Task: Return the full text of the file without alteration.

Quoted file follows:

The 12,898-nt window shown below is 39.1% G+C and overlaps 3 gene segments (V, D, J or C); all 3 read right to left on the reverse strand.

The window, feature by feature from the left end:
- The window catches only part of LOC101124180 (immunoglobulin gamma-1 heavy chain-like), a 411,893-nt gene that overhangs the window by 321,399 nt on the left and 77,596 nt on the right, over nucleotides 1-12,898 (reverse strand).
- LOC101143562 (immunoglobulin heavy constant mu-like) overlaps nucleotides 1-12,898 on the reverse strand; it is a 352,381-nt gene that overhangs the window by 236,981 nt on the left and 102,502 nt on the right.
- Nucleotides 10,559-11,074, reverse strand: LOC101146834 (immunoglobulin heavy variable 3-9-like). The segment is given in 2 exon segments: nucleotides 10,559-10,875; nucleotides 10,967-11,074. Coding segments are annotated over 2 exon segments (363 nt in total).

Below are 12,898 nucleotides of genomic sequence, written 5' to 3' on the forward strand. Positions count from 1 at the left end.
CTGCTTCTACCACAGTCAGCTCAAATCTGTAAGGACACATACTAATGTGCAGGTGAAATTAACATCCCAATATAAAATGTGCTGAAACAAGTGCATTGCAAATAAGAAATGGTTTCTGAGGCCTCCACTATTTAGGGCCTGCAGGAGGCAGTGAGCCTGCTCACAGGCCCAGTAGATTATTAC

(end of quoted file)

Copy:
The 12,898-nt window shown below is 39.1% G+C and overlaps 3 gene segments (V, D, J or C); all 3 read right to left on the reverse strand.

The window, feature by feature from the left end:
- The window catches only part of LOC101124180 (immunoglobulin gamma-1 heavy chain-like), a 411,893-nt gene that overhangs the window by 321,399 nt on the left and 77,596 nt on the right, over nucleotides 1-12,898 (reverse strand).
- LOC101143562 (immunoglobulin heavy constant mu-like) overlaps nucleotides 1-12,898 on the reverse strand; it is a 352,381-nt gene that overhangs the window by 236,981 nt on the left and 102,502 nt on the right.
- Nucleotides 10,559-11,074, reverse strand: LOC101146834 (immunoglobulin heavy variable 3-9-like). The segment is given in 2 exon segments: nucleotides 10,559-10,875; nucleotides 10,967-11,074. Coding segments are annotated over 2 exon segments (363 nt in total).

Below are 12,898 nucleotides of genomic sequence, written 5' to 3' on the forward strand. Positions count from 1 at the left end.
CTGCTTCTACCACAGTCAGCTCAAATCTGTAAGGACACATACTAATGTGCAGGTGAAATTAACATCCCAATATAAAATGTGCTGAAACAAGTGCATTGCAAATAAGAAATGGTTTCTGAGGCCTCCACTATTTAGGGCCTGCAGGAGGCAGTGAGCCTGCTCACAGGCCCAGTAGATTATTAC